Monday, November 5, 2012

The Mystique of Setting

When I was 5 years old, my uncle gave me a dollhouse for Christmas. From that point, I was totally hooked on giving my miniature people all the advantages of a real home. Little children played in the nursery, while Mom cooked dinner. They had a stage for their activities.

My larger dolls didn't escape my vivid imagination either. When my cousin was born, my aunt passed her outgrown baby clothes on to me. I preferred them to the flimsy doll clothing available in stores. Real sweaters, hats, and booties adorned my darlings.

Along with the clothing, came the bassinet, the real wood crib, highchair, and doll carriage. At one point, my room had a fully-decked out bassinet, a crib, and a doll bed made out of a Penny Playpal box. (She was the older sister.)

A character without a setting is like a doll without the trappings of real life. Who can forget the curtains Scarlett O'Hara made for Tara? Authors like Cathy Gohlke, Tamera Alexander, and others draw us into their worlds with sweeping vistas and realistic details of bygone years.

How can we create a stage for our characters that doesn't resemble a cardboard backdrop?

1) Research, research, research. I know authors, who read books, newspapers, articles, visit museums, and travel to absorb the flavor of their characters' era.

2) Word choice. We would not use King James English in a contemporary novel. Neither would we resort to modern terminology in a historical romance.

3) Interview experts. While working on my first manuscript, I relied on a friend to give me cultural input. On TV, the character, Richard Castle, hangs around a real-life detective for inspiration and accurate details.


Photo Credits:  Dollhouse by melodi2
                         Fashion by Ayla87

Writers:  What techniques do you use to produce great settings?

Readers: What does a stunning setting do for your reading experience?


Linda O'Connell said...

Susan, great advice as ususal. I too loved my dolls.

Karen Lange said...

For setting, I draw on research and experience (depending on the story). I also observe how other writers handle similar genres.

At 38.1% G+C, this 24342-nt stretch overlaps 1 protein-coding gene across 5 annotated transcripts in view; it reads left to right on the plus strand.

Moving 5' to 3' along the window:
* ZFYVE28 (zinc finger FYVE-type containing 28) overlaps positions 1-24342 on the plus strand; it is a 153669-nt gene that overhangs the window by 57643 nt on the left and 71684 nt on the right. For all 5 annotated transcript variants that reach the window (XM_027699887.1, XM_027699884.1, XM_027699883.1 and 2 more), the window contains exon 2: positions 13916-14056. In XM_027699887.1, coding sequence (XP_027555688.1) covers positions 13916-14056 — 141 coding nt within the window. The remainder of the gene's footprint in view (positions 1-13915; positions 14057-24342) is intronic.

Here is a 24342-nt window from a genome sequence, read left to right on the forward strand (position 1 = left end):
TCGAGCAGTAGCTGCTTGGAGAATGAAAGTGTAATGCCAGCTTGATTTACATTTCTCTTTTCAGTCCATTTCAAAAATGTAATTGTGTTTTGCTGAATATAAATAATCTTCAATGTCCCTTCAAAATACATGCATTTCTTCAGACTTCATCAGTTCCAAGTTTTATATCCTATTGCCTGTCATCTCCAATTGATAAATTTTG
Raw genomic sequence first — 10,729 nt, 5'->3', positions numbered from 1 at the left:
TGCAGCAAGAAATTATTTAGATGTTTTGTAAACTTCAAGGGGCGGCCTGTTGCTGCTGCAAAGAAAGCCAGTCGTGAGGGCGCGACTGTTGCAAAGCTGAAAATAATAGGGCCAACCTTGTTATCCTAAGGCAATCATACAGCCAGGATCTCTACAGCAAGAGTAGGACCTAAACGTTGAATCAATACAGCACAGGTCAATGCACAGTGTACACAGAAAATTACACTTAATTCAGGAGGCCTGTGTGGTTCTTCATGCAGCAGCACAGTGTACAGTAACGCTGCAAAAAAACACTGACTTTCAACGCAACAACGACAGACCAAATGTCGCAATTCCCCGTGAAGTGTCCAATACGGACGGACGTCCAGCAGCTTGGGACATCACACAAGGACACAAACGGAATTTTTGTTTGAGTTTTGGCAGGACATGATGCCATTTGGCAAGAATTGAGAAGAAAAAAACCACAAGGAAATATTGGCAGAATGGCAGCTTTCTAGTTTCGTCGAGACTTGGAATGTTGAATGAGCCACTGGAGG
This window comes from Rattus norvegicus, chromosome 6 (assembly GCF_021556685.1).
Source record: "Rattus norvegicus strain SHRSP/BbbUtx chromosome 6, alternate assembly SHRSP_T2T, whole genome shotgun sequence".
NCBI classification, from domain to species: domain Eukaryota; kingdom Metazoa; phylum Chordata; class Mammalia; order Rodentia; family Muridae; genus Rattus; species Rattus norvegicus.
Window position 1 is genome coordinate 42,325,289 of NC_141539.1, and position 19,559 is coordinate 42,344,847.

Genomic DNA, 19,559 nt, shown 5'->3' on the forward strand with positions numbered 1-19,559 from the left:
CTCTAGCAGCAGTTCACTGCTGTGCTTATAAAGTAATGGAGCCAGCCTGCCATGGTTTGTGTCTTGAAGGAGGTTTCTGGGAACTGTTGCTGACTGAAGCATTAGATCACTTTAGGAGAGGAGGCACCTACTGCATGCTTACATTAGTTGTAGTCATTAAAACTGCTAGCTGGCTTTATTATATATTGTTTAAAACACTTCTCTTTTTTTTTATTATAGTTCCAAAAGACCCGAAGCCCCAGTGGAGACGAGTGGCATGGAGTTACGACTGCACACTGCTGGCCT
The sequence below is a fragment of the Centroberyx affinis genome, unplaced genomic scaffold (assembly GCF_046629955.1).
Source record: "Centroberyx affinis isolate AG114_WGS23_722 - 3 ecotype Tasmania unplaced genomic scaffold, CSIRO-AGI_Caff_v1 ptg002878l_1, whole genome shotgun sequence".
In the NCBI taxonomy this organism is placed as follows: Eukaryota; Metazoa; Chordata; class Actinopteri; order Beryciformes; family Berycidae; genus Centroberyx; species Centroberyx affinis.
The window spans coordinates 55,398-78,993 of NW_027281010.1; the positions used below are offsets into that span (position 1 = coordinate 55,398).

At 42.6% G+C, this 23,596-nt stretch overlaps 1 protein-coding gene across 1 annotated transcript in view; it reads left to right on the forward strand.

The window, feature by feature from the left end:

Happy Monday,

Jessica Nelson said...

I've watched some YouTube videos on cars in the 1920s and even an interview with a Paiute woman who makes baskets.
I look up pictures and sometimes I have to call people. :-)

Rhonda Schrock said...

I'm excited about election day! Very, very concerned, but hopeful.

As I'm not a fiction writer, I have to use real-life settings. Which still make my real-life accounts come to life, making them even more vivid in readers' minds, I think.

Happy Monday!

quietspirit said...

I, too, write non-fiction. I use what is available to depict my point. I intend to do more of this in the future.

Susan J. Reinhardt said...

Hi Linda - I still have a collection. :)

Hi Karen - At conferences and workshops, it's drilled into us that writers are also readers. We can learn so much from quality authors.

Hi Jessica - I never thought of using YouTube as a resource. Great idea!

Hi Rhonda - Me too! I think you do a fabulous job drawing people into your day-to-day experiences.

Hi Quiet Spirit - Using fiction techniques in non-fiction is a great way to hold people's interest.

Susan :)

Nancy said...

I enjoy settings with details I hadn't thought about. I love old houses. I get tired reading about too much nature detail, unless it is a major plot point.

Dorothy said...

I think research is key! Your babies would not have 'looked' the part sleeping in an apron. I bet you dressed them in pjs for bedtime. Same goes for our characters. I love the research as much as the writing... and I think many writers, especially historical writers, share the same affliction. :-)

Susan J. Reinhardt said...

Hi Nancy - Yes, sometimes the nature detail can get tedious.

Hi Dotti - They definitely wore PJ's. :) Research is a key factor for any novel.


Sarah Forgrave said...

Great tips, Susan. Research always intimidates me...I think because I'm afraid I'll miss one crucial detail and look like an idiot in the process. :)

Angela Ackerman said...

I think another thing we can do is to choose settings that have special meaning, either good or bad, to the POV character. Their emotions can be manipulated by what they feel in a setting where they feel uncomfortable, or at ease. Whichever will cause more conflict or help or shadow will make a good choice!


Susan J. Reinhardt said...

Hi Sarah - Finding some great, dependable resources might ease the stress. I especially like getting "experts."

Hi Angela - Great suggestions! I've seen authors use this technique with amazing results.

Susan :)

Carla Gade said...

Great topic and illustration. When I played make-believe as a girl (kind of still do...) setting was always very important to me. The more authentic, the better. Fun to recall. Research is important to me now to authenticate my novels with time, place, and culture.

Susan J. Reinhardt said...

Hi Carla -

Maybe our early experience was basic training for writing fiction.

Susan :)

Carla Gade said...

I think you are right, Susan! LOL!